Ramsey, Franchesca, and Laci Green. “WTF Is Intersectional Feminism???” YouTube. YouTube, 14 Aug. 2015. Web. 29 Feb. 2016.

Ajani, Ashia, Tolu Obiwole, Abby Friesen-Johnson, and Alexis Rain Vigil. “#BNV14 Finals: Denver “Feminism”” YouTube. YouTube, 24 July 2014. Web. 29 Feb. 2016.

Music

Jett, Joan. By Joey Levine and Bo Gentry. Make Believe. Joan Jett. Kenny Laguna, Ritchie Cordell, Mark Dodson, Steve Jones and Paul Cook, 1980. MP3.

Anderson, Brett, Torry Castellano, Maya Ford, and Allison Robertson. Fall Behind Me. The Donnas. Butch Walker, 2004. MP3.

Draft 2 Visual Essay w/ Framing Discussion

For my visual essay I chose to construct a conversation between what I perceive as quintessential 2nd wave feminists (older, white, middle class/wealthy, and generally privileged) and quintessential millennial feminists (younger, more diverse). I felt that this topic would lend itself well to a visual essay since the activism of millennial feminists so often has strong visual components simply by virtual of high volume use of social media tools. I also chose this topic because in the last year the campaign of Hillary Clinton for the democratic presidential nomination has highlighted some of the generational conflicts within the women’s movement.

For this essay, I chose quotes from 3 2nd wave feminists who express some negative sentiment towards millennial women for their engagement or lack thereof in the women’s movement. The quotes comes from Congresswoman Debbie Wasserman Schultz who is the Chair of the Democratic National Committee, Gloria Steinem who has been a leader in the feminist activist movement since the 1970s, and Madeleine Albright who was the first woman to become Secretary of State. The Schultz quote accuses young women of being complacent about reproductive rights. The Steinem quote acknowledges the feminist activism of young women but insinuates that their choice of political candidate is based, not on the issues, but on the intention to impress boys. The Albright quote suggests that young women who do not support Clinton’s presidential campaign are somehow betraying their gender.

Through still images of protest events, screen captures of social media posts, clips of educational youtube videos, video of spoken word poetry performances, and music by an all-female punk rock band, I imagine millennial women responding to these criticisms. By alternating between critical comments by 2nd wave feminists and examples of the feminist work of younger women, I construct a dialogue in which young women argue back against the accusations made about them.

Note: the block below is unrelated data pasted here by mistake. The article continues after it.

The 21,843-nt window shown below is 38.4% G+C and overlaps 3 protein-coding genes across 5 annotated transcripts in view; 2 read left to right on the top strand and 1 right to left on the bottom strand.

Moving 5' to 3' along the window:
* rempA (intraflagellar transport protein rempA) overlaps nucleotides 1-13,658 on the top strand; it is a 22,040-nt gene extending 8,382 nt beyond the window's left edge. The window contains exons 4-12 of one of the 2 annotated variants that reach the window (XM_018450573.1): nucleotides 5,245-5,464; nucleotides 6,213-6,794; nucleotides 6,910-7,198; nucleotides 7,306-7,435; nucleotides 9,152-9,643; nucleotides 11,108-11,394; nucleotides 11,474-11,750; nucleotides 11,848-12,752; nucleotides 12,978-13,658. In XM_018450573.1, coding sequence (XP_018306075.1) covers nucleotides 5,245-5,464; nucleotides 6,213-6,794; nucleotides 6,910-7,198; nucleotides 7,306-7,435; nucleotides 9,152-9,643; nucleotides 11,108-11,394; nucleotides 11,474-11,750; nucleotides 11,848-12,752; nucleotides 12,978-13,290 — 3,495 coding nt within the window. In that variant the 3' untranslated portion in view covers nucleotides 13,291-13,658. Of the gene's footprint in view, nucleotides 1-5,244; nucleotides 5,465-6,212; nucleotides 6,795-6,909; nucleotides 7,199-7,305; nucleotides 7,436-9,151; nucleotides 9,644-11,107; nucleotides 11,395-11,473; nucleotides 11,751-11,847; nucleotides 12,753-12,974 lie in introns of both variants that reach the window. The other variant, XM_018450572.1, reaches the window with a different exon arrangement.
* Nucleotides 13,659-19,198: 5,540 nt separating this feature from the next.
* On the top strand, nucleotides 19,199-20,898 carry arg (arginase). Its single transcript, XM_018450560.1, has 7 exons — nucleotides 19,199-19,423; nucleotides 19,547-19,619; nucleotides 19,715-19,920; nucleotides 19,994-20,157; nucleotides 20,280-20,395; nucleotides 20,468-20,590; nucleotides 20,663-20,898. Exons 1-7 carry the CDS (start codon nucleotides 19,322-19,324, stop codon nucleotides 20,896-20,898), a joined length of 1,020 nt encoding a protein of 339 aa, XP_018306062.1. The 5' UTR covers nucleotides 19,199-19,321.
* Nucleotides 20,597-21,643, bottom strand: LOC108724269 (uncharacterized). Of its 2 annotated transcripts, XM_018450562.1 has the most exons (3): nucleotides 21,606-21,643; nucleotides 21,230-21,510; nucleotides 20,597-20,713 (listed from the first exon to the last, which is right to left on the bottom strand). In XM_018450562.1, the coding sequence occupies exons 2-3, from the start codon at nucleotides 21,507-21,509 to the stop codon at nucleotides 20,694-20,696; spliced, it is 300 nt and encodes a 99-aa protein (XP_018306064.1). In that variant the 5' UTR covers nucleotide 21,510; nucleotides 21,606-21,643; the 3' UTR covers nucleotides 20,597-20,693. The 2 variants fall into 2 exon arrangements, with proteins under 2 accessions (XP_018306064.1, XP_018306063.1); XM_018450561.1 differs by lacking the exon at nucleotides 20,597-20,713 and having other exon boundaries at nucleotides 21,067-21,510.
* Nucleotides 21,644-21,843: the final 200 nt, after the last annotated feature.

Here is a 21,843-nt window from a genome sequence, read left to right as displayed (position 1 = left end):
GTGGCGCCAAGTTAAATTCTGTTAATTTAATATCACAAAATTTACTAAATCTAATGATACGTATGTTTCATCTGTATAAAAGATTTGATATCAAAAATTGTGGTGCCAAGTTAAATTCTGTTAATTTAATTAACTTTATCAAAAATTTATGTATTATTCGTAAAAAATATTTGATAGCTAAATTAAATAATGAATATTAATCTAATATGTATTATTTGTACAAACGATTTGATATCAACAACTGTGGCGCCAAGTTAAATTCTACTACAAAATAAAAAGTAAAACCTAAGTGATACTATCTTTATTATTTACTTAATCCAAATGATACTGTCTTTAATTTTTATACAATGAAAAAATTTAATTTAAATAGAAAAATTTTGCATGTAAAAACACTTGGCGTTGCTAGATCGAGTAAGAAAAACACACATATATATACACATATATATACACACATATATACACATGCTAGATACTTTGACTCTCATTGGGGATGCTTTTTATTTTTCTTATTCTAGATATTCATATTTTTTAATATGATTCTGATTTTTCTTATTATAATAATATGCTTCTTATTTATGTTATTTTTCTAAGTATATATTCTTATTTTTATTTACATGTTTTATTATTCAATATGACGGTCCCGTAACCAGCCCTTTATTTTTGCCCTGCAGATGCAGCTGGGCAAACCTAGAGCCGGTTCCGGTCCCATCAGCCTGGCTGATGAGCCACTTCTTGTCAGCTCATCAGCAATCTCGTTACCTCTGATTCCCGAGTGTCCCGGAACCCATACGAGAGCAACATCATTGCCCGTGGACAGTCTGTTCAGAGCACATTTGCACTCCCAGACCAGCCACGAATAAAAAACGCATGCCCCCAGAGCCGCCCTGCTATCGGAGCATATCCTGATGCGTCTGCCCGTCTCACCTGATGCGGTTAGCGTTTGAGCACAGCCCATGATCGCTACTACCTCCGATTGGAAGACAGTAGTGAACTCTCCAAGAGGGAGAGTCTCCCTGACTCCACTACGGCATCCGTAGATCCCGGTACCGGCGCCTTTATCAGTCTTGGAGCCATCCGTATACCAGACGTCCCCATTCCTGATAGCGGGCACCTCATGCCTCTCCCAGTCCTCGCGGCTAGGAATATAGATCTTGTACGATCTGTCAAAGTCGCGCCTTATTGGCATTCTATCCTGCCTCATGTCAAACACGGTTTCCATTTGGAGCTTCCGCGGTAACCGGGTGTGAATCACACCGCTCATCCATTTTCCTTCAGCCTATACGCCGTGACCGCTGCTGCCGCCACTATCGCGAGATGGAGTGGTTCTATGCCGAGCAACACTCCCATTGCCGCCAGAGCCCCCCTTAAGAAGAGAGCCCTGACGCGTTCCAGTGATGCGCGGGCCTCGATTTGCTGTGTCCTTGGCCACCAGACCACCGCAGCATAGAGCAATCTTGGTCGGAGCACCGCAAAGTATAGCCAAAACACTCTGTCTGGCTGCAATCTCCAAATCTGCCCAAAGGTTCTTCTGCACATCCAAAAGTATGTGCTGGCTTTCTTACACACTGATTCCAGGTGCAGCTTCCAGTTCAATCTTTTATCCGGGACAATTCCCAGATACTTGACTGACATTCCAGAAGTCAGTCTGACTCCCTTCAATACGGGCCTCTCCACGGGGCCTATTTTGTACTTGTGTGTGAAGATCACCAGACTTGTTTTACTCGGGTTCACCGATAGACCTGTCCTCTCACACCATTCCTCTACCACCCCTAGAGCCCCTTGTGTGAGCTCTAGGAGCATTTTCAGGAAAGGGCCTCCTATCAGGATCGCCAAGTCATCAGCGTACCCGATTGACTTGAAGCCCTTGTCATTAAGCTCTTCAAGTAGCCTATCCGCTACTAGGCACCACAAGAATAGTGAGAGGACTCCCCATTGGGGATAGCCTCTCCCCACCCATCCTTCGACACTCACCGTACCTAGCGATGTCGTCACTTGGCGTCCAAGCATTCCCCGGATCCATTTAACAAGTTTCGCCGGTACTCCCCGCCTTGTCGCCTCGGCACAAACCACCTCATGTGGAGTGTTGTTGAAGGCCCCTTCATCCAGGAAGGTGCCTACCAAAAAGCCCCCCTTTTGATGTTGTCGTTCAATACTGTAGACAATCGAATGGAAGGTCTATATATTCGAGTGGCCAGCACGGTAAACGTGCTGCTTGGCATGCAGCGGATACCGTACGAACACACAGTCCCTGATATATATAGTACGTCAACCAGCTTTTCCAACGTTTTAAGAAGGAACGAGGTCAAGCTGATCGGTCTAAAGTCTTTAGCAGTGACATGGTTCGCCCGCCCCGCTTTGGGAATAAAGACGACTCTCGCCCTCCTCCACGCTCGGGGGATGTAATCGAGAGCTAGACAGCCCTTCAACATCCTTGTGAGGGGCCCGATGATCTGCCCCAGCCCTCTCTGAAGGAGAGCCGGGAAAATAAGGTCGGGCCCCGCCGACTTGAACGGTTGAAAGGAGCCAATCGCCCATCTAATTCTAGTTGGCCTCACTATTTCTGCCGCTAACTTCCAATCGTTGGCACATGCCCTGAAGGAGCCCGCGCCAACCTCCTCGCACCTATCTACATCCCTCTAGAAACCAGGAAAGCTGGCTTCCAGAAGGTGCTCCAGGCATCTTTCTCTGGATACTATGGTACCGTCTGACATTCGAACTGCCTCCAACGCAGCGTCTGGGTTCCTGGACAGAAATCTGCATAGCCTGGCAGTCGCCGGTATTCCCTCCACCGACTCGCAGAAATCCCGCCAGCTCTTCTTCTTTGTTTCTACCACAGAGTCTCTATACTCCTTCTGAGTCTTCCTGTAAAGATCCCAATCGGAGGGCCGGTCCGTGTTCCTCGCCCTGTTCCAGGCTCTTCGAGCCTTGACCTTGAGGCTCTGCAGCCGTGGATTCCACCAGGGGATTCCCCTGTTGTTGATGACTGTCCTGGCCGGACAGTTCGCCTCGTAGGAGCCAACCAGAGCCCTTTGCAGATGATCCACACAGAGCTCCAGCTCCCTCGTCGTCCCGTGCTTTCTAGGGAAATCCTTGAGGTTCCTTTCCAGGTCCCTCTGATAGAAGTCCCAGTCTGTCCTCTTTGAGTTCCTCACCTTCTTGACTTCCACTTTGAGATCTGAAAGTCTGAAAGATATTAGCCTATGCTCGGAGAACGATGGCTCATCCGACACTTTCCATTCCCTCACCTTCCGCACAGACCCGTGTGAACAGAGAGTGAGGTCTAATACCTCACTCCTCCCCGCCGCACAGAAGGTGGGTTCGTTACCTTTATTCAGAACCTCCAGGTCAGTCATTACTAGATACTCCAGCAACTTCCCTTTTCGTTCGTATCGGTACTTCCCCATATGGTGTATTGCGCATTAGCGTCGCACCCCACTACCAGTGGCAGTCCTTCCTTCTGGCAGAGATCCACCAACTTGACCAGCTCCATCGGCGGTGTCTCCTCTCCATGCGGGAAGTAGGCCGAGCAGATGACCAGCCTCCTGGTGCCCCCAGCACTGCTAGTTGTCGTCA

This was an interesting and enjoyable process for me. As I have put this essay together I realize that it has better helped me understand Mitchell’s assertion that “there are no visual media”. In this essay, which has been constructed as a conversation between generations, sound is equally if not more important than visual images. We are listening to these different women speak to each other, and their exact language matters. The importance of the words they choose is especially evident in the case of the Steinem quote because she later apologized but said that her words had simply been misinterpreted. However, what matters in this essay are the exact words she chose to use, because even presented in context they are still problematic (which is why I chose to present them within the context of her recognition of the feminist work of young women).

This is not to completely discount the importance of the visual images in this essay. The visual serves two important purposes here. The first is to give evidence of young women’s feminist work in a way which I feel is more impactful than mere statistics. The images of young women protesting, and examples of visual art that they have created better illustrate the passion of their activism than numbers can. Second, the visual component of this essay allows me to contrast the racial and ethnic diversity of the critical 2nd wave feminists and their millennial counterparts. Again, rather than simply stating that young women are more committed to intersectional feminism, I am able to illustrate this by showing a diverse group of young feminists engaging in this constructed conversation.

 

Define a Term Visually

Beth Coleman: pervasive media